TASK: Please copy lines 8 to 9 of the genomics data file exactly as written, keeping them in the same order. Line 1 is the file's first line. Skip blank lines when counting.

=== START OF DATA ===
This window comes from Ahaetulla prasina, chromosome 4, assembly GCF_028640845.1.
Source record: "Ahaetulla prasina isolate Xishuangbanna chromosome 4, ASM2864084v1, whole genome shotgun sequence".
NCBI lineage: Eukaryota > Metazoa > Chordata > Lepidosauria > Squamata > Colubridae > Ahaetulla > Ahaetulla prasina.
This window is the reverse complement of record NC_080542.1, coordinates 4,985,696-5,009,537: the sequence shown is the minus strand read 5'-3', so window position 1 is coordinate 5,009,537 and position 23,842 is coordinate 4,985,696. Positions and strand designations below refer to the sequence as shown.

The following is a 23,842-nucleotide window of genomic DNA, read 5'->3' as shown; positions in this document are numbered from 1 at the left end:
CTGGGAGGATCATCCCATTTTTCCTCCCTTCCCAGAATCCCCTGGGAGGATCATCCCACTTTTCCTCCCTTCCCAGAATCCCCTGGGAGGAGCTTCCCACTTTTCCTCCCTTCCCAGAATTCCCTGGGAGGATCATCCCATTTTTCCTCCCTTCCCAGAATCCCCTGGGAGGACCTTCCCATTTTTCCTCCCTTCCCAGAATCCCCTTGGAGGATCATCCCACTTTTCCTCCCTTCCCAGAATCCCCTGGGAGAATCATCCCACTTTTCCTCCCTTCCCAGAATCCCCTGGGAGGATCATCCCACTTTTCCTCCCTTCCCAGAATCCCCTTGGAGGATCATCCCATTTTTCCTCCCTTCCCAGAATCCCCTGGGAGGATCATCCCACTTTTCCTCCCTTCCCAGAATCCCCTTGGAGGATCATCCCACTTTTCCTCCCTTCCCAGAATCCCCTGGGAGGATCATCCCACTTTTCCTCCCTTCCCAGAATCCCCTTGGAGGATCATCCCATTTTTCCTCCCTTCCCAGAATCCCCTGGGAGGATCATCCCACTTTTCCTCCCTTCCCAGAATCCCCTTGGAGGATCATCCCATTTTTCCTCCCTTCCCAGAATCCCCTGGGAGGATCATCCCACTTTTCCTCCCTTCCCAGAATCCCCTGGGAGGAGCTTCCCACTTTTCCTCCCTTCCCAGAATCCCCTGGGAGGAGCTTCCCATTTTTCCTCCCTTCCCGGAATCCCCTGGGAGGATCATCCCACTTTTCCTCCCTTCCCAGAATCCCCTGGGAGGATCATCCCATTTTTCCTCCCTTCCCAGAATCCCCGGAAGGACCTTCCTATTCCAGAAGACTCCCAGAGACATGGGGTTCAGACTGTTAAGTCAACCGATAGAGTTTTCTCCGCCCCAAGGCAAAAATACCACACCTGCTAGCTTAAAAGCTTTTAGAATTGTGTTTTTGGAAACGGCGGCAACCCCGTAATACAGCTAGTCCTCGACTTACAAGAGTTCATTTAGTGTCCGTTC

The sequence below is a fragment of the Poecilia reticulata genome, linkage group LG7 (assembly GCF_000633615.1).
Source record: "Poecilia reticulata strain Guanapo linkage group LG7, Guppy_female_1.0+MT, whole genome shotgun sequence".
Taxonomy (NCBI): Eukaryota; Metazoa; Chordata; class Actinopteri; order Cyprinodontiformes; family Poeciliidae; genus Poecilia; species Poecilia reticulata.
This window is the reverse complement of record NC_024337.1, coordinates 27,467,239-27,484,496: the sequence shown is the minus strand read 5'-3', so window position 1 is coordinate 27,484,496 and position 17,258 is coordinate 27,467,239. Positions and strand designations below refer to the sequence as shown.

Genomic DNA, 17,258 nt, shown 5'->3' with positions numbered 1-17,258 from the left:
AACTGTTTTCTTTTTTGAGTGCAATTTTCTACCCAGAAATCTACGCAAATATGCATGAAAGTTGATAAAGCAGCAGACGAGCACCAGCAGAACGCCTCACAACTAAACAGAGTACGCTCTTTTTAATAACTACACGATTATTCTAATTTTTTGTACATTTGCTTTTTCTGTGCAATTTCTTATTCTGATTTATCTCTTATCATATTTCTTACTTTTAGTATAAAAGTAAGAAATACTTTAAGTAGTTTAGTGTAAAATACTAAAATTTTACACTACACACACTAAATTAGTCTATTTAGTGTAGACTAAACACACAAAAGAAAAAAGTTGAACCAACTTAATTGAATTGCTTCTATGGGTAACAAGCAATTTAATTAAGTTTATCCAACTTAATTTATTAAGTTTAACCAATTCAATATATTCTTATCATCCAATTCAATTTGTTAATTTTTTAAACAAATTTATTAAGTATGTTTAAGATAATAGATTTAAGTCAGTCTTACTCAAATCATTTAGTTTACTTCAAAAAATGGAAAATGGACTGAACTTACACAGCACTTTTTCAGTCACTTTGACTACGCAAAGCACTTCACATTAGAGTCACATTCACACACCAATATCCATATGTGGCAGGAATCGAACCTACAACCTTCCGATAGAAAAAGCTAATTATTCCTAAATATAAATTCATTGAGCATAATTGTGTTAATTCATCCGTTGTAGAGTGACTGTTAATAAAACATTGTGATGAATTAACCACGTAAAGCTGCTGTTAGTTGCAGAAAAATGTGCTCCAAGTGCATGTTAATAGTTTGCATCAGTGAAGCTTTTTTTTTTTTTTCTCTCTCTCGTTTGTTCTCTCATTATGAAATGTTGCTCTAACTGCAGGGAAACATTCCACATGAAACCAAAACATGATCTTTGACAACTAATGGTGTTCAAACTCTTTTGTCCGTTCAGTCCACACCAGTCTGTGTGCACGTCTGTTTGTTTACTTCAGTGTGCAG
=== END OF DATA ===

Source record: "Poecilia reticulata strain Guanapo linkage group LG7, Guppy_female_1.0+MT, whole genome shotgun sequence".
Taxonomy (NCBI): Eukaryota; Metazoa; Chordata; class Actinopteri; order Cyprinodontiformes; family Poeciliidae; genus Poecilia; species Poecilia reticulata.